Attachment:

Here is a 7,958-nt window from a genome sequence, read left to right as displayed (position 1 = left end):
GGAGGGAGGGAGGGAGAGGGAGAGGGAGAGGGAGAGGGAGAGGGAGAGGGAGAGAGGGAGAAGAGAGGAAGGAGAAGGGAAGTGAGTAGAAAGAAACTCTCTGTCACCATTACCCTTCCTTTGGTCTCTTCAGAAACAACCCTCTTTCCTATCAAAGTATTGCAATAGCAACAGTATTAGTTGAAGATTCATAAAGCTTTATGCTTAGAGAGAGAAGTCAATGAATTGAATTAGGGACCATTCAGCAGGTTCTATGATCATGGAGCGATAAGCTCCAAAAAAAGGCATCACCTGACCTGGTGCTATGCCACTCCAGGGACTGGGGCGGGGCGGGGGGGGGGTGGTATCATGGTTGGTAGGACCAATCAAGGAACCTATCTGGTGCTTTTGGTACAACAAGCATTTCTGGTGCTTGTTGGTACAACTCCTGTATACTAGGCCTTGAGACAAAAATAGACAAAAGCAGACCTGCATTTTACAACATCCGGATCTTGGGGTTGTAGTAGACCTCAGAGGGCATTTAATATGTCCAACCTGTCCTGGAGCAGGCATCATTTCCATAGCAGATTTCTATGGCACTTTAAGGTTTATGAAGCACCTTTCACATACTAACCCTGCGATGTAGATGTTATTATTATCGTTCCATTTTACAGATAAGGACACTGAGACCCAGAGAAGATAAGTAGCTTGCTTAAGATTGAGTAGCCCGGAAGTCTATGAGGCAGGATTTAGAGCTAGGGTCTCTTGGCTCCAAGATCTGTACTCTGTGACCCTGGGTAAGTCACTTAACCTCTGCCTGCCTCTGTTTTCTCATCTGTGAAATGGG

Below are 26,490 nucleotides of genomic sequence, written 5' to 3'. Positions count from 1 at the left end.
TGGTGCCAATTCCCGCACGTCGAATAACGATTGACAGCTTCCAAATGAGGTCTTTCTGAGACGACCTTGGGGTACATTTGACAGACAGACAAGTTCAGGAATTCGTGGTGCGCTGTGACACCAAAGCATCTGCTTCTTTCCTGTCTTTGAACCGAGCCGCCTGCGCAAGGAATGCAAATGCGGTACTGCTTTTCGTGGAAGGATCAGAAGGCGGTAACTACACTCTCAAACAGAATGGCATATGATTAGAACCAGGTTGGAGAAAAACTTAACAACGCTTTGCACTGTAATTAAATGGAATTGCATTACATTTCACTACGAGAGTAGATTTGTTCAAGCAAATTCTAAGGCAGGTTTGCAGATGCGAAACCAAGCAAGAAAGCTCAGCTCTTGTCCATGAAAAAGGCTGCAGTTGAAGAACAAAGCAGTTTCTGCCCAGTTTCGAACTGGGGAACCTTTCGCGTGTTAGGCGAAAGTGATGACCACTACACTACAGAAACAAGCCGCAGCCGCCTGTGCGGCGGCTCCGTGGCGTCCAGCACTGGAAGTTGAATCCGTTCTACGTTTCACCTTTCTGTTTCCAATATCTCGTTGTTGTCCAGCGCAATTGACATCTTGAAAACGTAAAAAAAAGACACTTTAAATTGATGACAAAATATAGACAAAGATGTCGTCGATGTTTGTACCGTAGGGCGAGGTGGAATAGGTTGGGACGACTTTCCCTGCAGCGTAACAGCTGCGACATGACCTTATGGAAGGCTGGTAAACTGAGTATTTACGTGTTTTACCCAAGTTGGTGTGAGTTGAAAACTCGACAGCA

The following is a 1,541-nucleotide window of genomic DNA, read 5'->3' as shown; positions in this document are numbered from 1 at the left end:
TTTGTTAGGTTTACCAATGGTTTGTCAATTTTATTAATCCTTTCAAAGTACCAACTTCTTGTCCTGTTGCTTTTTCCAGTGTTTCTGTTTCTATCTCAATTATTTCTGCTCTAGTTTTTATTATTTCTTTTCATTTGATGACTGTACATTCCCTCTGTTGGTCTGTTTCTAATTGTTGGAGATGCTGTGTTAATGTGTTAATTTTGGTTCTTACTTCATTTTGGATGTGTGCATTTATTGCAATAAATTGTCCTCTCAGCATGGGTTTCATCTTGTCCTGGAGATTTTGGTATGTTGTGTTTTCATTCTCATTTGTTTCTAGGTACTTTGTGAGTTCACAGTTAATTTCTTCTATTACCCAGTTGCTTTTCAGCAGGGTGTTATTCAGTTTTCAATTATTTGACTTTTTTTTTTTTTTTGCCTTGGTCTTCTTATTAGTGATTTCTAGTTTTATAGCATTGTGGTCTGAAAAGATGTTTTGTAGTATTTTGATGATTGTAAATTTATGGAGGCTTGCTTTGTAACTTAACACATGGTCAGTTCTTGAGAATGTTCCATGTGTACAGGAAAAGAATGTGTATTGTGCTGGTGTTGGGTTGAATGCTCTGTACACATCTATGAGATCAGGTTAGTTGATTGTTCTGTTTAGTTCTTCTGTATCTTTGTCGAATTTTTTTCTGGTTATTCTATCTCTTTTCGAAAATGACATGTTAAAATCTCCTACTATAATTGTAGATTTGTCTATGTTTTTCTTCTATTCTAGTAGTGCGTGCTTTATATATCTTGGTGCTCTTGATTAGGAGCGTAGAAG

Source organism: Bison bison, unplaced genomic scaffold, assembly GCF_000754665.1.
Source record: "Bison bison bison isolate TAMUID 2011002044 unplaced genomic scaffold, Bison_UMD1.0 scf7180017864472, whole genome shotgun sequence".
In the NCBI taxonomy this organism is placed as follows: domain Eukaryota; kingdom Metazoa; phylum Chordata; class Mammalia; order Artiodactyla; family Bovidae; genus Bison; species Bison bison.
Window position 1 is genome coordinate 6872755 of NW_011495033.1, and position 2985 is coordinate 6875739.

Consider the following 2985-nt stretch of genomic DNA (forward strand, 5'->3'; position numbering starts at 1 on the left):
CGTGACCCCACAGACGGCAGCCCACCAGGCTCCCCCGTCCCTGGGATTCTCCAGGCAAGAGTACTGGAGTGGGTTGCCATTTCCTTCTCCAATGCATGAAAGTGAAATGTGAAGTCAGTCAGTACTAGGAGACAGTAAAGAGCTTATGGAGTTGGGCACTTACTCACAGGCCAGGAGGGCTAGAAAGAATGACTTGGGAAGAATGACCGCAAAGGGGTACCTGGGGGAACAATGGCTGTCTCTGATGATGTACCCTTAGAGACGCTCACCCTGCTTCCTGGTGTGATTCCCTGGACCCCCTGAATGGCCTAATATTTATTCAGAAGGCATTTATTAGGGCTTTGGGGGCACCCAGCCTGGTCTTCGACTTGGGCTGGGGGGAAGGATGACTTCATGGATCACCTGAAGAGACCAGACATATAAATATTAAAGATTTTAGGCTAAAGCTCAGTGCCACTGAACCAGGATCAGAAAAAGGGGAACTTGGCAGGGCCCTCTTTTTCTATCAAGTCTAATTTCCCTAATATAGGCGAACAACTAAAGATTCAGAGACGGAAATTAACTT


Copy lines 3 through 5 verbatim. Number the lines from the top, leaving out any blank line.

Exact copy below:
Below are 26,490 nucleotides of genomic sequence, written 5' to 3'. Positions count from 1 at the left end.
TGGTGCCAATTCCCGCACGTCGAATAACGATTGACAGCTTCCAAATGAGGTCTTTCTGAGACGACCTTGGGGTACATTTGACAGACAGACAAGTTCAGGAATTCGTGGTGCGCTGTGACACCAAAGCATCTGCTTCTTTCCTGTCTTTGAACCGAGCCGCCTGCGCAAGGAATGCAAATGCGGTACTGCTTTTCGTGGAAGGATCAGAAGGCGGTAACTACACTCTCAAACAGAATGGCATATGATTAGAACCAGGTTGGAGAAAAACTTAACAACGCTTTGCACTGTAATTAAATGGAATTGCATTACATTTCACTACGAGAGTAGATTTGTTCAAGCAAATTCTAAGGCAGGTTTGCAGATGCGAAACCAAGCAAGAAAGCTCAGCTCTTGTCCATGAAAAAGGCTGCAGTTGAAGAACAAAGCAGTTTCTGCCCAGTTTCGAACTGGGGAACCTTTCGCGTGTTAGGCGAAAGTGATGACCACTACACTACAGAAACAAGCCGCAGCCGCCTGTGCGGCGGCTCCGTGGCGTCCAGCACTGGAAGTTGAATCCGTTCTACGTTTCACCTTTCTGTTTCCAATATCTCGTTGTTGTCCAGCGCAATTGACATCTTGAAAACGTAAAAAAAAGACACTTTAAATTGATGACAAAATATAGACAAAGATGTCGTCGATGTTTGTACCGTAGGGCGAGGTGGAATAGGTTGGGACGACTTTCCCTGCAGCGTAACAGCTGCGACATGACCTTATGGAAGGCTGGTAAACTGAGTATTTACGTGTTTTACCCAAGTTGGTGTGAGTTGAAAACTCGACAGCA

The following is a 1,541-nucleotide window of genomic DNA, read 5'->3' as shown; positions in this document are numbered from 1 at the left end: